A recent drive up the North Thompson on the
Yellowhead Highway was a perfect reminder of how pretty this valley is with the green fields and the North Thompson River gently rolling downstream on a sunny day. We have so much to enjoy in our part of the world.
Some of the tree covered hills near Barriere and Louis Creek, BC were destroyed by fire some years ago but they are slowly coming back to life and filling in some of the devastation that we saw then.
Farming is a big part of the communities that line the North Thompson River and crops are filling the fields at this time of year and keeping the workers busy. The highway is on the west side of the North Thompson River until we reach Barriere when we cross the bridge and travel on the east side of the river. The Yellowhead is never far from the river and all it’s splendor through this part of the North Thompson Valley.
Then we began seeing some hay sculptures, this wasn’t something we had seen before so had to get some photos to share. Perhaps this is a regular sight for the locals; it is fun to see for those of us who happen to drive by and it was a great reminder of the upcoming North Thompson Fall Fair and Rodeo held in Barriere, BC.
The last time we spent a day at the North Thompson Fall Fair and Rodeo was their 60th anniversary celebration in 2010 and it was a rainy day but that did not seem to put a damper on for those that were enjoying the Fair. There were hundreds of items on display inside the exhibit hall including some very large vegetables and canning goods, too and crowds were here to see it.
The judging had been done and the ribbons were proudly displayed. I wouldn’t think the chickens, roosters and pigeons were impressed by these ribbons but some of them seemed to be pretty puffed and strutting around a little more than usual! (: I'm just sayin'!
We watched the sheep being clipped by some very young participants that were likely 4H members and we were amazed at their skills! There is no doubt that they’ve spent plenty of time learning this and should be proud of their job, their finished products were beautiful! I am sure the judging wasn’t easy.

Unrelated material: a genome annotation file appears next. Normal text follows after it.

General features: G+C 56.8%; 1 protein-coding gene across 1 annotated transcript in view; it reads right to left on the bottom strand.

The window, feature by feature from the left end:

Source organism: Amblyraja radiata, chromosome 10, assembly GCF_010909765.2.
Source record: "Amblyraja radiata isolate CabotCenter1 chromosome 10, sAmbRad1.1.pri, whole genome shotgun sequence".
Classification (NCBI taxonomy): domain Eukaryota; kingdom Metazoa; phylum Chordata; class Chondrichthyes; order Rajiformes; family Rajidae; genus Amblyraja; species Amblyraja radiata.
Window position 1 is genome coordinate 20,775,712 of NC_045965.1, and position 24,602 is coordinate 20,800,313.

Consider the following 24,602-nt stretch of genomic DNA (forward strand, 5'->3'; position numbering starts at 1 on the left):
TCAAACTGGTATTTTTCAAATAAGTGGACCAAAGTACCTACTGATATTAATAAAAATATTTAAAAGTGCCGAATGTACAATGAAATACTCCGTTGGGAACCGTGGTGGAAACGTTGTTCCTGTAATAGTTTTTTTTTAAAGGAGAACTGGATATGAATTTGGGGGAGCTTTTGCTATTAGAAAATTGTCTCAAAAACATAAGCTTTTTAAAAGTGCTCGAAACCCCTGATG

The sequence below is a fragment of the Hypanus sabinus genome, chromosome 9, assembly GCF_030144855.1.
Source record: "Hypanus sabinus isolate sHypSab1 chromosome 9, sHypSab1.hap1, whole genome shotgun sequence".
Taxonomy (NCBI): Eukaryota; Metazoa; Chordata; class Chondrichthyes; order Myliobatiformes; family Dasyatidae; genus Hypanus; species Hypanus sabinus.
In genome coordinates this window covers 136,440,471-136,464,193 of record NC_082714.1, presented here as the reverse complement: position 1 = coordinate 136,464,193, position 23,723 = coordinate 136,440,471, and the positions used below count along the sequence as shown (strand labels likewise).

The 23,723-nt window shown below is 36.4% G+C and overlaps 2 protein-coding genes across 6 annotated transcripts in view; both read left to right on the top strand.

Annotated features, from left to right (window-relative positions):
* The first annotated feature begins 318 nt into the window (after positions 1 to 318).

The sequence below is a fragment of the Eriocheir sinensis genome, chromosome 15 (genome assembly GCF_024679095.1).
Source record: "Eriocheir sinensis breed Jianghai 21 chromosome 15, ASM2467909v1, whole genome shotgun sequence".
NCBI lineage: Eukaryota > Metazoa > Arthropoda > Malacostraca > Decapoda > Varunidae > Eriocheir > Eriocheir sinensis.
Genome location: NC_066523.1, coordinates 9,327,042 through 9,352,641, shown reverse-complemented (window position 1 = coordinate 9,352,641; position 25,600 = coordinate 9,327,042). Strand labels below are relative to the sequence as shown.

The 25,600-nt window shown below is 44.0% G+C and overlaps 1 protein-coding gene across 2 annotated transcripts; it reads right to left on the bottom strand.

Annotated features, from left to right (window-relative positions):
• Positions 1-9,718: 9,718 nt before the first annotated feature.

The llama barn had lots of them to see including some little ones, which are called “cria”. The llamas are often used to control predators like coyotes and help protect herds of sheep and goats. They stand tall and are known to spit if provoked and their indifference does not encourage petting so we admired them from a slight distance.
This little guy seemed to be having a happy dream and was totally oblivious to all of us wandering past his pen. He may have already finished his competition along with other farm animals so today was his day of rest and relaxation.
Horses are a big part of the Fair as well as the Rodeo. We did watch some of the horsemanship demos like the barrel racing and we wandered around the barn to get a good look at these magnificent animals, as well. The Fair is “a celebration of agriculture, livestock, western country living and community spirit” and this community certainly lives up to this philosophy.
The rodeo is held in the arena on the grounds and is handicap friendly and the price of the entrance to the Fair includes the rodeo. This Brahma bull is one like you will see being ridden if you stay for the rodeo, he weighs about a ton and is to be taken seriously. I wasn’t getting too close for this photo, he seemed to be keeping his eye on me!
The North Thompson Fall Fair began in 1950 with about 500 people attending their one day event. After all these years of hard working volunteers keeping this great fair going strong, they expect to see almost 10,000 people attend the 3 day event Sept. 1, 2 & 3rd., 2012.
Check the schedule here so you don’t miss the rodeo or any other shows of the day and you'll also find a map on their website to show you the way.
They’ve come a long way since the first North Thompson Fall Fair and we would recommend you take that 45 minute drive north on Highway 5 to Barriere, BC from Kamloops this Labor Day weekend and enjoy all the Fair has to offer, you won’t be disappointed. It is just another reason why there is no place like home.